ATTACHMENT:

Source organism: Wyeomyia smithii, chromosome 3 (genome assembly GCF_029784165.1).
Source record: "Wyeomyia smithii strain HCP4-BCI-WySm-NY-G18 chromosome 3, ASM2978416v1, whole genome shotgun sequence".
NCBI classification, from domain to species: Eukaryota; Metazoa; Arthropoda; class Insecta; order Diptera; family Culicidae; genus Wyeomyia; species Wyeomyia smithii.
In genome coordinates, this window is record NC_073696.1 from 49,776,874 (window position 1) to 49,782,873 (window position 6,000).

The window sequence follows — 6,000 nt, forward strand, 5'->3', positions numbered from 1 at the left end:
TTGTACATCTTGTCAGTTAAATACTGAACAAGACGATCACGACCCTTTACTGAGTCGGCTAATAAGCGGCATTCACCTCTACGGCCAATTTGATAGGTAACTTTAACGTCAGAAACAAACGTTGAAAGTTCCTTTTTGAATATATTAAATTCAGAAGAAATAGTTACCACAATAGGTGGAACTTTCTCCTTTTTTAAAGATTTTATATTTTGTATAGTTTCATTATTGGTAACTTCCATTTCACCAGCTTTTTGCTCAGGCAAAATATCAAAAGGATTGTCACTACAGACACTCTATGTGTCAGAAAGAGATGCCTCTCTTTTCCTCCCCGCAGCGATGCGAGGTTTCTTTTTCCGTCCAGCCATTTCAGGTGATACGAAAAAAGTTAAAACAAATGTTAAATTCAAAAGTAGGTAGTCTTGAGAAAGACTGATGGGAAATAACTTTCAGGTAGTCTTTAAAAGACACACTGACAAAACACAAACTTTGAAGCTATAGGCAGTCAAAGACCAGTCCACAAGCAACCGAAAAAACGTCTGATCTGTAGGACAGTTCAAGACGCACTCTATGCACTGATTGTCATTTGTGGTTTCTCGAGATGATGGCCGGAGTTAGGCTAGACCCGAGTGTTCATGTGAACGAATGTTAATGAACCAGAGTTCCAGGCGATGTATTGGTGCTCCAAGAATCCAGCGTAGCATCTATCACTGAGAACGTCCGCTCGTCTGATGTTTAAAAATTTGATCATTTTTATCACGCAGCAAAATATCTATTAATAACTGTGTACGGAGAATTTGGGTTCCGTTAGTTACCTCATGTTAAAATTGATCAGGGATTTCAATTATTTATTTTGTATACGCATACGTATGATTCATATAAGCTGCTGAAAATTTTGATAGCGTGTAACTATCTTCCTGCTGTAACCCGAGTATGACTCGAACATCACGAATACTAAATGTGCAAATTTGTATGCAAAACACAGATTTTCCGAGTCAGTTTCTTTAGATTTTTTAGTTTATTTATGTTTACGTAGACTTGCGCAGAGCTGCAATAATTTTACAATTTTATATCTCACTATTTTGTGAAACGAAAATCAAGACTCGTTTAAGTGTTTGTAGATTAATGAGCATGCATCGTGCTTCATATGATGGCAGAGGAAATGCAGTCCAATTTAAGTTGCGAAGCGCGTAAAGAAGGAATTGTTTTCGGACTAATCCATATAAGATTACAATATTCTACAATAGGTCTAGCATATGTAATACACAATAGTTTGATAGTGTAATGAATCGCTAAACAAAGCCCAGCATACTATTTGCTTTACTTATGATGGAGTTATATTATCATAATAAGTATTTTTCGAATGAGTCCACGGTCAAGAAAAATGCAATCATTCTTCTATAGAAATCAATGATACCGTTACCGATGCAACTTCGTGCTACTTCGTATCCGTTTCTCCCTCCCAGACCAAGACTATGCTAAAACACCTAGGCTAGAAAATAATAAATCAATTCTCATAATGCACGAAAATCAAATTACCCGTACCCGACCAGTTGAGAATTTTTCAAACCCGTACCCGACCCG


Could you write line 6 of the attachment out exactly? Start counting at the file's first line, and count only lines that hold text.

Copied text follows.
TTGTACATCTTGTCAGTTAAATACTGAACAAGACGATCACGACCCTTTACTGAGTCGGCTAATAAGCGGCATTCACCTCTACGGCCAATTTGATAGGTAACTTTAACGTCAGAAACAAACGTTGAAAGTTCCTTTTTGAATATATTAAATTCAGAAGAAATAGTTACCACAATAGGTGGAACTTTCTCCTTTTTTAAAGATTTTATATTTTGTATAGTTTCATTATTGGTAACTTCCATTTCACCAGCTTTTTGCTCAGGCAAAATATCAAAAGGATTGTCACTACAGACACTCTATGTGTCAGAAAGAGATGCCTCTCTTTTCCTCCCCGCAGCGATGCGAGGTTTCTTTTTCCGTCCAGCCATTTCAGGTGATACGAAAAAAGTTAAAACAAATGTTAAATTCAAAAGTAGGTAGTCTTGAGAAAGACTGATGGGAAATAACTTTCAGGTAGTCTTTAAAAGACACACTGACAAAACACAAACTTTGAAGCTATAGGCAGTCAAAGACCAGTCCACAAGCAACCGAAAAAACGTCTGATCTGTAGGACAGTTCAAGACGCACTCTATGCACTGATTGTCATTTGTGGTTTCTCGAGATGATGGCCGGAGTTAGGCTAGACCCGAGTGTTCATGTGAACGAATGTTAATGAACCAGAGTTCCAGGCGATGTATTGGTGCTCCAAGAATCCAGCGTAGCATCTATCACTGAGAACGTCCGCTCGTCTGATGTTTAAAAATTTGATCATTTTTATCACGCAGCAAAATATCTATTAATAACTGTGTACGGAGAATTTGGGTTCCGTTAGTTACCTCATGTTAAAATTGATCAGGGATTTCAATTATTTATTTTGTATACGCATACGTATGATTCATATAAGCTGCTGAAAATTTTGATAGCGTGTAACTATCTTCCTGCTGTAACCCGAGTATGACTCGAACATCACGAATACTAAATGTGCAAATTTGTATGCAAAACACAGATTTTCCGAGTCAGTTTCTTTAGATTTTTTAGTTTATTTATGTTTACGTAGACTTGCGCAGAGCTGCAATAATTTTACAATTTTATATCTCACTATTTTGTGAAACGAAAATCAAGACTCGTTTAAGTGTTTGTAGATTAATGAGCATGCATCGTGCTTCATATGATGGCAGAGGAAATGCAGTCCAATTTAAGTTGCGAAGCGCGTAAAGAAGGAATTGTTTTCGGACTAATCCATATAAGATTACAATATTCTACAATAGGTCTAGCATATGTAATACACAATAGTTTGATAGTGTAATGAATCGCTAAACAAAGCCCAGCATACTATTTGCTTTACTTATGATGGAGTTATATTATCATAATAAGTATTTTTCGAATGAGTCCACGGTCAAGAAAAATGCAATCATTCTTCTATAGAAATCAATGATACCGTTACCGATGCAACTTCGTGCTACTTCGTATCCGTTTCTCCCTCCCAGACCAAGACTATGCTAAAACACCTAGGCTAGAAAATAATAAATCAATTCTCATAATGCACGAAAATCAAATTACCCGTACCCGACCAGTTGAGAATTTTTCAAACCCGTACCCGACCCG